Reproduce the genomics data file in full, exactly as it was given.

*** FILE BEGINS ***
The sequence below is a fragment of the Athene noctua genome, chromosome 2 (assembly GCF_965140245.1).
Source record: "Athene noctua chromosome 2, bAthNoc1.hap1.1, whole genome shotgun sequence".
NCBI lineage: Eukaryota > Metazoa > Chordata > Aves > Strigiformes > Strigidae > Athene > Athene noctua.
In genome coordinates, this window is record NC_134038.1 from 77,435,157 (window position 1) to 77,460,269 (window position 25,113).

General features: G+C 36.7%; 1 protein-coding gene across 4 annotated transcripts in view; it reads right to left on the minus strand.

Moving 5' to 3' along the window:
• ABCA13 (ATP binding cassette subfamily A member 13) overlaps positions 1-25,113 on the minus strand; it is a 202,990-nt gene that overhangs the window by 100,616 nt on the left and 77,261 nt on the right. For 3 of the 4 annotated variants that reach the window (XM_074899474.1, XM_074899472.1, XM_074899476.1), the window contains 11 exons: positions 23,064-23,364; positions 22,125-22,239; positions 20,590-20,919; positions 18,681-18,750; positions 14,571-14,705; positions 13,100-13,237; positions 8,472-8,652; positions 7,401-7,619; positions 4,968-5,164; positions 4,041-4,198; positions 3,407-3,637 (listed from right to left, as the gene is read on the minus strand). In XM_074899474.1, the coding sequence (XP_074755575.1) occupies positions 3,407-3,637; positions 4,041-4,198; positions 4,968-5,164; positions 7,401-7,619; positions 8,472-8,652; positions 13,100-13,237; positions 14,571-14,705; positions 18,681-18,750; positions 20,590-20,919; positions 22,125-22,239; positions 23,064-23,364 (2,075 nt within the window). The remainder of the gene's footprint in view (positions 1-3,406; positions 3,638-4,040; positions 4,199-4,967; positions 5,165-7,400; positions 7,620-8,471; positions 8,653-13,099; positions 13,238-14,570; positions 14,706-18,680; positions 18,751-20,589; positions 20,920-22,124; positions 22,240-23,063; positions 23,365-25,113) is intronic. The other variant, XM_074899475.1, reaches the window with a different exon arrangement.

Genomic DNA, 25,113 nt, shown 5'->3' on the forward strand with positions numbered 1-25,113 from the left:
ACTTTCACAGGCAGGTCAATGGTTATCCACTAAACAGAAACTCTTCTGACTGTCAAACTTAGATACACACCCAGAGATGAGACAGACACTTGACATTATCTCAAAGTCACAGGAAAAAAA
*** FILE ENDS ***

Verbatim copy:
The sequence below is a fragment of the Athene noctua genome, chromosome 2 (assembly GCF_965140245.1).
Source record: "Athene noctua chromosome 2, bAthNoc1.hap1.1, whole genome shotgun sequence".
NCBI lineage: Eukaryota > Metazoa > Chordata > Aves > Strigiformes > Strigidae > Athene > Athene noctua.
In genome coordinates, this window is record NC_134038.1 from 77,435,157 (window position 1) to 77,460,269 (window position 25,113).

General features: G+C 36.7%; 1 protein-coding gene across 4 annotated transcripts in view; it reads right to left on the minus strand.

Moving 5' to 3' along the window:
• ABCA13 (ATP binding cassette subfamily A member 13) overlaps positions 1-25,113 on the minus strand; it is a 202,990-nt gene that overhangs the window by 100,616 nt on the left and 77,261 nt on the right. For 3 of the 4 annotated variants that reach the window (XM_074899474.1, XM_074899472.1, XM_074899476.1), the window contains 11 exons: positions 23,064-23,364; positions 22,125-22,239; positions 20,590-20,919; positions 18,681-18,750; positions 14,571-14,705; positions 13,100-13,237; positions 8,472-8,652; positions 7,401-7,619; positions 4,968-5,164; positions 4,041-4,198; positions 3,407-3,637 (listed from right to left, as the gene is read on the minus strand). In XM_074899474.1, the coding sequence (XP_074755575.1) occupies positions 3,407-3,637; positions 4,041-4,198; positions 4,968-5,164; positions 7,401-7,619; positions 8,472-8,652; positions 13,100-13,237; positions 14,571-14,705; positions 18,681-18,750; positions 20,590-20,919; positions 22,125-22,239; positions 23,064-23,364 (2,075 nt within the window). The remainder of the gene's footprint in view (positions 1-3,406; positions 3,638-4,040; positions 4,199-4,967; positions 5,165-7,400; positions 7,620-8,471; positions 8,653-13,099; positions 13,238-14,570; positions 14,706-18,680; positions 18,751-20,589; positions 20,920-22,124; positions 22,240-23,063; positions 23,365-25,113) is intronic. The other variant, XM_074899475.1, reaches the window with a different exon arrangement.

Genomic DNA, 25,113 nt, shown 5'->3' on the forward strand with positions numbered 1-25,113 from the left:
ACTTTCACAGGCAGGTCAATGGTTATCCACTAAACAGAAACTCTTCTGACTGTCAAACTTAGATACACACCCAGAGATGAGACAGACACTTGACATTATCTCAAAGTCACAGGAAAAAAA